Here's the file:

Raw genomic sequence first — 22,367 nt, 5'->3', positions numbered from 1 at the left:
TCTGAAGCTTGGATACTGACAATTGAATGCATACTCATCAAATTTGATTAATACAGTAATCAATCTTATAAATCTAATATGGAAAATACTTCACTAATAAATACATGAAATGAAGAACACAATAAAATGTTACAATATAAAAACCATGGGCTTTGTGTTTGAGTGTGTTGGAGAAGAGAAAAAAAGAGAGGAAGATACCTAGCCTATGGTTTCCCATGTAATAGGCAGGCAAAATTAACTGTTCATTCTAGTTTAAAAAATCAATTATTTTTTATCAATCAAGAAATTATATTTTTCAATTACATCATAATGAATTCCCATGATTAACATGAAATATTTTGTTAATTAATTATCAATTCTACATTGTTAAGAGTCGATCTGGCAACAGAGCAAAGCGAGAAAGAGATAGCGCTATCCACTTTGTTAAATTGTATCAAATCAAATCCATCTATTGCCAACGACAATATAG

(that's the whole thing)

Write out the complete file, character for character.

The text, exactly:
Raw genomic sequence first — 22,367 nt, 5'->3', positions numbered from 1 at the left:
TCTGAAGCTTGGATACTGACAATTGAATGCATACTCATCAAATTTGATTAATACAGTAATCAATCTTATAAATCTAATATGGAAAATACTTCACTAATAAATACATGAAATGAAGAACACAATAAAATGTTACAATATAAAAACCATGGGCTTTGTGTTTGAGTGTGTTGGAGAAGAGAAAAAAAGAGAGGAAGATACCTAGCCTATGGTTTCCCATGTAATAGGCAGGCAAAATTAACTGTTCATTCTAGTTTAAAAAATCAATTATTTTTTATCAATCAAGAAATTATATTTTTCAATTACATCATAATGAATTCCCATGATTAACATGAAATATTTTGTTAATTAATTATCAATTCTACATTGTTAAGAGTCGATCTGGCAACAGAGCAAAGCGAGAAAGAGATAGCGCTATCCACTTTGTTAAATTGTATCAAATCAAATCCATCTATTGCCAACGACAATATAG